14 September 2010

McDonald's ain't got nothin' on me.

There's a whole lot to cover, so let's just get into it and skip the preamble, okay?

Last Wednesday, some of you brought in second drafts for revision. Everyone who had a second draft traded papers with someone else and participated in some peer editing. My hope is that you found this practice valuable on two ends: one, by having someone read your work and giving you constructive criticism, and two, by reading someone else's paper and gaining some insight on how you can better improve your draft. I have to admit that I was disappointed in how many chose not to complete their second drafts, and it doesn't bode well for the final drafts.
It's a plot! (Admiral Ackbar would
be proud.)

Everyone who had one turned in a final draft of the personal narrative essay on Thursday. We then switched gears and started our Elements of Literature unit, dealing first with plot. We'll be covering several different aspects of literature and reading a variety of short stories to illustrate them.

Then we had our second Forward Friday. Things did not go as planned, as is often the case when teachers implement new lessons that they haven't tried before. I'm hoping for more success and more focus next time. As we get further along, the plan is to focus on just the task at hand (whether those be released questions or our workbooks) instead of trying to tackle too many things at once.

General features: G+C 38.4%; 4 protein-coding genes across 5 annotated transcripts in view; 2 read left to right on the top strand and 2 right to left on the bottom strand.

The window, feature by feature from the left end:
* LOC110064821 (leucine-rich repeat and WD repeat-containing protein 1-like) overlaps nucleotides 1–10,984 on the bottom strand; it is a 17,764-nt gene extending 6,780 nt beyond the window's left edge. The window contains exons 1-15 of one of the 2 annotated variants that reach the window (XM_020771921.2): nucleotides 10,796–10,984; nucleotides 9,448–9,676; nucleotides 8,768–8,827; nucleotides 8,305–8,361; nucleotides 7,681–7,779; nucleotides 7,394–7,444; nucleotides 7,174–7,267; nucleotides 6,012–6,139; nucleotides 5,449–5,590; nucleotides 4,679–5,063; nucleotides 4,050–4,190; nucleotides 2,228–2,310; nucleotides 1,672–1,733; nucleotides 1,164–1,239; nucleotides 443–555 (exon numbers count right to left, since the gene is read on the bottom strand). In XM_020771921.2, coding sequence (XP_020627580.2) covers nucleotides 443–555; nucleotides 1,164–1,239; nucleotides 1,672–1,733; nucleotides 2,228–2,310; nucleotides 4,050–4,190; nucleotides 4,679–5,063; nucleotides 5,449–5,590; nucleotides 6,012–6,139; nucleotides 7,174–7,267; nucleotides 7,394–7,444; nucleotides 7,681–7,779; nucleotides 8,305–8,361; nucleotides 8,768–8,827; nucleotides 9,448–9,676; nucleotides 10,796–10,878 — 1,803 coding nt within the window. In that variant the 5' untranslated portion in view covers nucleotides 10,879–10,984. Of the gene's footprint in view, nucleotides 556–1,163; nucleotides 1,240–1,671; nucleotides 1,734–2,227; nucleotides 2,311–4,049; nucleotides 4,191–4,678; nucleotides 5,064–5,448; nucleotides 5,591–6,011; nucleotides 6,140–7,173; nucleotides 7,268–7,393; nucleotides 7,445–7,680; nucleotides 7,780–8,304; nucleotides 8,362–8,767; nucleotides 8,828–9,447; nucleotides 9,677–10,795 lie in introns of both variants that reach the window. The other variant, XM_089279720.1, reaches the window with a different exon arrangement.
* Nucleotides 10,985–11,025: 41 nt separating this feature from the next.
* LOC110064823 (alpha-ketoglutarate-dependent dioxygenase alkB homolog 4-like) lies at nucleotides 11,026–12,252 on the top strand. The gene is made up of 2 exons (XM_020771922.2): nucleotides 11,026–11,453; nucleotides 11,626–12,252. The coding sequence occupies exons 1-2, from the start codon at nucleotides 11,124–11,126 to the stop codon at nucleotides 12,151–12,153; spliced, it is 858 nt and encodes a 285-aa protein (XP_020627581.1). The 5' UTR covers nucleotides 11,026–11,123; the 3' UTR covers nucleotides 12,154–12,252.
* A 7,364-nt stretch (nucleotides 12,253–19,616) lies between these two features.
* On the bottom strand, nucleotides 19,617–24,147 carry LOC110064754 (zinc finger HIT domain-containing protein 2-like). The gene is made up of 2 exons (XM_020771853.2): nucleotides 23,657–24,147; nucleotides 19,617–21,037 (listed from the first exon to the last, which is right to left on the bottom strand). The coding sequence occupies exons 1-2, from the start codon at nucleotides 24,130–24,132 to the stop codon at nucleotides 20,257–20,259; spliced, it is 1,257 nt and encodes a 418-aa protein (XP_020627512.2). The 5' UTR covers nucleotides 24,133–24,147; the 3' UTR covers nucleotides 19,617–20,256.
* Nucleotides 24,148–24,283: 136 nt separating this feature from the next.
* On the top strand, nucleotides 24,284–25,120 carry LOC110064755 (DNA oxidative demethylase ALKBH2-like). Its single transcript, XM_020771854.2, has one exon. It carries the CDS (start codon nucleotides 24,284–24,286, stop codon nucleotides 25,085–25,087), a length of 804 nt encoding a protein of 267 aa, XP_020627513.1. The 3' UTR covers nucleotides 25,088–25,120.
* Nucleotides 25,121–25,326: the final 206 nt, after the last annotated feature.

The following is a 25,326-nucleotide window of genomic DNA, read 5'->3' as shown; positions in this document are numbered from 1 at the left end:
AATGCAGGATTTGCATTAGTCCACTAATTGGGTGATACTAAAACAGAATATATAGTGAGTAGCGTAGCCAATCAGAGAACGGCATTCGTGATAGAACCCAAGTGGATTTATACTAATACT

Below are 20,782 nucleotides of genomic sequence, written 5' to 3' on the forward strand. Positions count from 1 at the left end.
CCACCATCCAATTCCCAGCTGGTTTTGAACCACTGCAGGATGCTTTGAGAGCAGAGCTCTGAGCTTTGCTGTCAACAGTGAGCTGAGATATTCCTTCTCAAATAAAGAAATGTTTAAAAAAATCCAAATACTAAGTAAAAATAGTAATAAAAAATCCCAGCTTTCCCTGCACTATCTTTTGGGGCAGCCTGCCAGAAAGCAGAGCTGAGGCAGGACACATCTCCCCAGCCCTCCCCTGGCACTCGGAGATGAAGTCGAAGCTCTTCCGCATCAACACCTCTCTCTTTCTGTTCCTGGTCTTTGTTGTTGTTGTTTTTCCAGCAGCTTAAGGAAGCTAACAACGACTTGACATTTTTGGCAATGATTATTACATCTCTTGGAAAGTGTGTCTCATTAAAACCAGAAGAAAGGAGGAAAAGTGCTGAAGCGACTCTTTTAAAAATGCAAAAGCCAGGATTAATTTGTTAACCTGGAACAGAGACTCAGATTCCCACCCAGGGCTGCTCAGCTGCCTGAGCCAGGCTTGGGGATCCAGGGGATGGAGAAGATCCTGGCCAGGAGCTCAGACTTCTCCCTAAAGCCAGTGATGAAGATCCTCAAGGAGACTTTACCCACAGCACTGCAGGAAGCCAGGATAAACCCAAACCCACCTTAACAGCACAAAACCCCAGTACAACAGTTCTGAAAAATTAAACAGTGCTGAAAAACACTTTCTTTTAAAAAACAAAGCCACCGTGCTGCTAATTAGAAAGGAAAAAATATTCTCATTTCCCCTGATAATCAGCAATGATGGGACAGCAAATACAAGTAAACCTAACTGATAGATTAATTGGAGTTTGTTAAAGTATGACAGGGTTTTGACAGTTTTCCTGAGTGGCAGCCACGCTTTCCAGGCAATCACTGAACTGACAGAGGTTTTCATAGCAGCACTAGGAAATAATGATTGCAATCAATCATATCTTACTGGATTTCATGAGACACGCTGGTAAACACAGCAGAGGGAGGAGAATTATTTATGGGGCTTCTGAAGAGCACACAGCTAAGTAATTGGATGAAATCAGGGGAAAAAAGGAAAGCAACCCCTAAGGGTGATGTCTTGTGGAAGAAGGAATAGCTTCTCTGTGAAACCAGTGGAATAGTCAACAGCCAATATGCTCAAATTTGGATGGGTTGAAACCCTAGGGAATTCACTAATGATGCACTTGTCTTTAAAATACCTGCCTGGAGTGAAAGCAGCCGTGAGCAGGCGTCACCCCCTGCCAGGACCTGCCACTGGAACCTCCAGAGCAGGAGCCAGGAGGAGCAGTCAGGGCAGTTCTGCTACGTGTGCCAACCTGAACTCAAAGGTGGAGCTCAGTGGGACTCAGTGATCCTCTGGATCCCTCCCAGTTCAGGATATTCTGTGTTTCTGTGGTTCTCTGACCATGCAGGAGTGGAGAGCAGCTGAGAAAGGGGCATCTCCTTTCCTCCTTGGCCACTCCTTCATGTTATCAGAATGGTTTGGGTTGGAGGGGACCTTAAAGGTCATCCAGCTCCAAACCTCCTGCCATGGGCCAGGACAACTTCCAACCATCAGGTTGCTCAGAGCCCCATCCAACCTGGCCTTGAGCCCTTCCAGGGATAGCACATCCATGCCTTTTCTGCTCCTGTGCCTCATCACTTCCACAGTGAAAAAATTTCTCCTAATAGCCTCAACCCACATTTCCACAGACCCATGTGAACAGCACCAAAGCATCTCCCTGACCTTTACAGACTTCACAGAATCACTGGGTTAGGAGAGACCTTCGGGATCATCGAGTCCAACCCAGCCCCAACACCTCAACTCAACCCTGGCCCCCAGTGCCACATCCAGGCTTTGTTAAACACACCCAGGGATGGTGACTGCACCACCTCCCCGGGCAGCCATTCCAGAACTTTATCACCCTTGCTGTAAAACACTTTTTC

Monday, we finished our notes on plot and discussed some of the reading strategies that we'll employ as a class.

Today, you received a plot diagram graphic organizer. You'll need to keep track of this as we read Richard Connell's The Most Dangerous Game, which we began today in class and will continue to do through Thursday. Anything left to read will be your homework that night.

Wednesday, we started our second set of lit terms, which are as follows:

  1. Symbol
  2. External Conflict
  3. Internal Conflict
  4. Denotation
  5. Antagonist
  6. Protagonist
  7. Point of View
  8. Foreshadowing
  9. 1st person pov
  10. 3rd per. Limited
  11. Dramatic Irony
  12. Verbal Irony
  13. Tone
  14. Setting
  15. Mood
  16. Connotation
  17. 3rd per. Omniscient
  18. Situational Irony
  19. Irony
  20. Simile
Again, keep these terms at the forefront of your mind while reading your lit project books because knowing how to find and identify them will be the key to doing well on the annotation.

On Thursday, you received the guidelines for the Article Selection assignment. Last year was the first year that I ever gave this assignment to students and it required a lot more explanation on my part because I had no experience with it. Students had more questions, probably because I didn't have as clear an idea as I do now about what I expect. This year, I planned for the same amount of time to explain it but found that I didn't need it. This is a half-period explanation now, at most. I'll have to take that into account next year if I choose to keep using the idea. Your first Article Selection will be due on September 23.

On Friday, we finished covering the lit terms.

After revisiting the guidelines for MLA format, we read the article Which High School Students Are Most Likely to Graduate From College? from last year's US News & World Report on Monday. Besides some interesting statistics, this article (or Allegory of the Cave) will serve as the basis for a practice precis  that is due Wednesday, September 15. This will also give you a chance for you to demonstrate that you know MLA format inside and out. 

Today, we took a look at advertising slogans. This is a continuation of our philosophy and media literacy unit that we'll tie back to Aristotle. I'm very much looking forward to having a discussion on this concept with you tomorrow. In the meantime, here's a compilation from the Mac Tonight advertising campaign of which my willful participation is now well-known.

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